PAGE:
Charging Customers or Making Profit? Business Model Change in the Software Industry

Margit Malmmose Peyton, Rainer Lueg, Sevar Khusainova, Patrick Sønderskov Iversen, Seth Boampong Panti


Business Model change, software, innovation, freeware, logistics, lock-in


Purpose: Advancements in technology, changing customer demands or new market entrants are often seen as a necessary condition to trigger the creation of new Business Models, or disruptive change in exist­ing ones. Yet, the sufficient condition is often determined by pricing and how customers are willing to pay for the technology (Chesbrough and Rosenbloom, 2002). As a consequence, much research on Business Models has focused on innovation and technology management (Rajala et al., 2012; Zott et al., 2011), and software-specific frameworks for Business Models have emerged (Popp, 2011; Rajala et al., 2003; Rajala et al., 2004; Stahl, 2004). This paper attempts to illustrate Business Model change in the software industry.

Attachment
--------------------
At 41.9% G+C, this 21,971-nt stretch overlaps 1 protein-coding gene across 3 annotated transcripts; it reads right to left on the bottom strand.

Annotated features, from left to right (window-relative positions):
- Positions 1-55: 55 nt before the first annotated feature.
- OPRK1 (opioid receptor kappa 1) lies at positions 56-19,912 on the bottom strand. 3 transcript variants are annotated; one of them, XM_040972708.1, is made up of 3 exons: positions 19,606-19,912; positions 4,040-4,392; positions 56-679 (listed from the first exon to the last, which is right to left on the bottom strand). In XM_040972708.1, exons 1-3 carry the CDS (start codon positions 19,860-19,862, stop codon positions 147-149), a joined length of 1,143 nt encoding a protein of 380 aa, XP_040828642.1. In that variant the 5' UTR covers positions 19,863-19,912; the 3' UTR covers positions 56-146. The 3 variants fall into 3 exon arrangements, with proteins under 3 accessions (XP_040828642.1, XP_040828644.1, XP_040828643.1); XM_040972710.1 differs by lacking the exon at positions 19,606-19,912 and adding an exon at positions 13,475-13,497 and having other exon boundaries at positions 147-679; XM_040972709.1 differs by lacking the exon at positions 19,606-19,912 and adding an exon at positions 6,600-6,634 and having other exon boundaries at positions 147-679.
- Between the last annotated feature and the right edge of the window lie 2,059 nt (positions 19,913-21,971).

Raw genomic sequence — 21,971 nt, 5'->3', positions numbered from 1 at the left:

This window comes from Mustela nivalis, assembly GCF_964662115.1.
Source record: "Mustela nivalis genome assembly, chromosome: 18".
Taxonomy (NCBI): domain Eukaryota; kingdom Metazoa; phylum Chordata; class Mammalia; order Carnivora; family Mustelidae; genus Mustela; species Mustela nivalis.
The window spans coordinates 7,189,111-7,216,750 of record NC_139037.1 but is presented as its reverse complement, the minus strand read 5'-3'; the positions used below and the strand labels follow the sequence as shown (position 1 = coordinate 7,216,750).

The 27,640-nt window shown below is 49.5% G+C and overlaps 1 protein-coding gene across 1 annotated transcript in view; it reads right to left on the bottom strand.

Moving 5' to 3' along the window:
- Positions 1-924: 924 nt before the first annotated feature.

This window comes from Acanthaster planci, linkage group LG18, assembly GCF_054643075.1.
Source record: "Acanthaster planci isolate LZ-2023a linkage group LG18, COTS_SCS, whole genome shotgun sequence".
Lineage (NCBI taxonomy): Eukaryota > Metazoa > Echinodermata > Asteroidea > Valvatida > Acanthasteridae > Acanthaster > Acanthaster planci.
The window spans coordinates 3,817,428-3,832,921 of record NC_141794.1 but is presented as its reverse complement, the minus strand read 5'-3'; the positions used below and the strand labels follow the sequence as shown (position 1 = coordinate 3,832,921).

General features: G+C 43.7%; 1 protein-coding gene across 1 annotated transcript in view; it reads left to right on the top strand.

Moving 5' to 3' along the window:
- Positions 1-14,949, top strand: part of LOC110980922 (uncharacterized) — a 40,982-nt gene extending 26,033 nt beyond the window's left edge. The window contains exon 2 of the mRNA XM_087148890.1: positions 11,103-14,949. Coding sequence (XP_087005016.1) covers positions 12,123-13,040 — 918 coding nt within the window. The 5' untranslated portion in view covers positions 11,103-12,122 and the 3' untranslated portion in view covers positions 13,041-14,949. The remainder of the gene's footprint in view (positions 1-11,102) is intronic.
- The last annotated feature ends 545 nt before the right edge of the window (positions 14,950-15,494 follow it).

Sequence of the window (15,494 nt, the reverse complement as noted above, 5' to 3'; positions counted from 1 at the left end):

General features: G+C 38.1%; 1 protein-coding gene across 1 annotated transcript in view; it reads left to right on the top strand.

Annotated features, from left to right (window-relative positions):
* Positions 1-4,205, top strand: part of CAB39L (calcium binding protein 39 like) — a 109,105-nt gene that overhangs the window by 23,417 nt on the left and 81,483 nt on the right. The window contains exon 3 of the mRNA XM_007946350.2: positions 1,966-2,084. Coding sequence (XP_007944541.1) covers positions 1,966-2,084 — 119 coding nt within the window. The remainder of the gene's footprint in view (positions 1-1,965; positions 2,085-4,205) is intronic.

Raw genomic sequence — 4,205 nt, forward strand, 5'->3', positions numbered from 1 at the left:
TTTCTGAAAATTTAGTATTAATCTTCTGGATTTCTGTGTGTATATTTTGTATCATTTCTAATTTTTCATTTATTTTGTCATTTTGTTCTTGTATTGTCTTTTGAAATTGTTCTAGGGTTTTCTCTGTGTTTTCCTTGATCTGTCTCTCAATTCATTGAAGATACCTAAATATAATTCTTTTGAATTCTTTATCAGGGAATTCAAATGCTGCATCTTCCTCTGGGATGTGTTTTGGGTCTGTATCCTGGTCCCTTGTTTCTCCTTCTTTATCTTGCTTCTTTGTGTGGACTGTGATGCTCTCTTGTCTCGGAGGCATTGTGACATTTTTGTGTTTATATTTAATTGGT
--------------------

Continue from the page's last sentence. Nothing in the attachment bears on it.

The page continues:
Design: Drawing on Rajala et al. (2003), this case study explores the (1) antecedents and (2) consequences of a Business Model-change in a logistics software company. The company decided to abolish their profit­able fee-based licensing for an internet-based version of its core product and to offer it as freeware includ­ing unlimited service.

Findings: Firstly, we illustrate how external developments in technology and customer demands (pricing), as well as the desire for a sustainable Business Model, have led to this drastic change. Secondly, we initially find that much of the company’s new Business Model is congruent with the company-focused framework of Rajala et al. (2003) [product strategy; distribution model, services and implementation; revenue logic].

Value: The existing frameworks for Business Models in the software industry cannot fully explain the disruptive change in the Business Model. Therefore, we suggest extending the framework by the element of ‘innovation’.